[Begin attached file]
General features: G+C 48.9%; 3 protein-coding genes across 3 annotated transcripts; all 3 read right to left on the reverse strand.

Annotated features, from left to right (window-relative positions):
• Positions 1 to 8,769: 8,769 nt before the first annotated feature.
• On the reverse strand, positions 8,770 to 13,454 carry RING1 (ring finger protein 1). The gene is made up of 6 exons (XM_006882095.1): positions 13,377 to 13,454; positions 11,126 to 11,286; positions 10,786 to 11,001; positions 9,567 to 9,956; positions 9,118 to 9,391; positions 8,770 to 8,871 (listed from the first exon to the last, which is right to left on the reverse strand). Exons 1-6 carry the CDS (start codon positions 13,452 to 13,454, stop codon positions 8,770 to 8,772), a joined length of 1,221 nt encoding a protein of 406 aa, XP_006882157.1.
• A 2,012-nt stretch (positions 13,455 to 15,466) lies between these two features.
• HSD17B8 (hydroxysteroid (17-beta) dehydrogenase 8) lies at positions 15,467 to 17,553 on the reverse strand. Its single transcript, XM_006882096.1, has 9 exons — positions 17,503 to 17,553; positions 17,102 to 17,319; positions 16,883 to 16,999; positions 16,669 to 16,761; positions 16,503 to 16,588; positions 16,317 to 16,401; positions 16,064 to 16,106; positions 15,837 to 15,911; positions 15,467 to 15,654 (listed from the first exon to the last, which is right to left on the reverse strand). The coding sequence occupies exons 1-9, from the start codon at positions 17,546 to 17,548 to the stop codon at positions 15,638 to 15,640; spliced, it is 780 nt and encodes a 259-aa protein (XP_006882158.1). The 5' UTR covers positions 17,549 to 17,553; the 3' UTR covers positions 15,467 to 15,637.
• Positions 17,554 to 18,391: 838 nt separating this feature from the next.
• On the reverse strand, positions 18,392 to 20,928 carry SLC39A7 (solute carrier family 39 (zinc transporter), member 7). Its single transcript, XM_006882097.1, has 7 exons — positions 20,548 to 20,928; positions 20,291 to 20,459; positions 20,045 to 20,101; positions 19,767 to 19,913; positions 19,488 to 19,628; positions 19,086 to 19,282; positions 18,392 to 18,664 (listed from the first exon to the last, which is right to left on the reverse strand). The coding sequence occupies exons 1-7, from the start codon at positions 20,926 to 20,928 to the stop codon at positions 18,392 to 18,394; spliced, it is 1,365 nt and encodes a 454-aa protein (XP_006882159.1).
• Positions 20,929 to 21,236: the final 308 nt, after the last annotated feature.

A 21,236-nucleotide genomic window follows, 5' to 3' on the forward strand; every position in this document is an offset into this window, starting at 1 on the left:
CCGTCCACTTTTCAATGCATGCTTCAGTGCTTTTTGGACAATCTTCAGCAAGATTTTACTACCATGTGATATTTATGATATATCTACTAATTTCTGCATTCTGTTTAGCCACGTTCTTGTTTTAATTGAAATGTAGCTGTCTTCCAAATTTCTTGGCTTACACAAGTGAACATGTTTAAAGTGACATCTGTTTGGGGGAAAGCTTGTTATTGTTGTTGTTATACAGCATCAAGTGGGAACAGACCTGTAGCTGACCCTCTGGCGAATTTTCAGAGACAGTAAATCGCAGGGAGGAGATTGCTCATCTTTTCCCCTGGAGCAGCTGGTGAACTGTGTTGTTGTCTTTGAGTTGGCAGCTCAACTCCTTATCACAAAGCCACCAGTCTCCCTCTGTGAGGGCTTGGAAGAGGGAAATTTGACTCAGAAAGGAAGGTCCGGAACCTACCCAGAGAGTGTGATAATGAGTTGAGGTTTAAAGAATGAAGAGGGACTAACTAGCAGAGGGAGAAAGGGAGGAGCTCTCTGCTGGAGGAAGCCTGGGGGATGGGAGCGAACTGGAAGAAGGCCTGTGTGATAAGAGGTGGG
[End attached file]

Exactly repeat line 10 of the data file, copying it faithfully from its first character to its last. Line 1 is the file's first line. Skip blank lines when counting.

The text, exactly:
A 21,236-nucleotide genomic window follows, 5' to 3' on the forward strand; every position in this document is an offset into this window, starting at 1 on the left: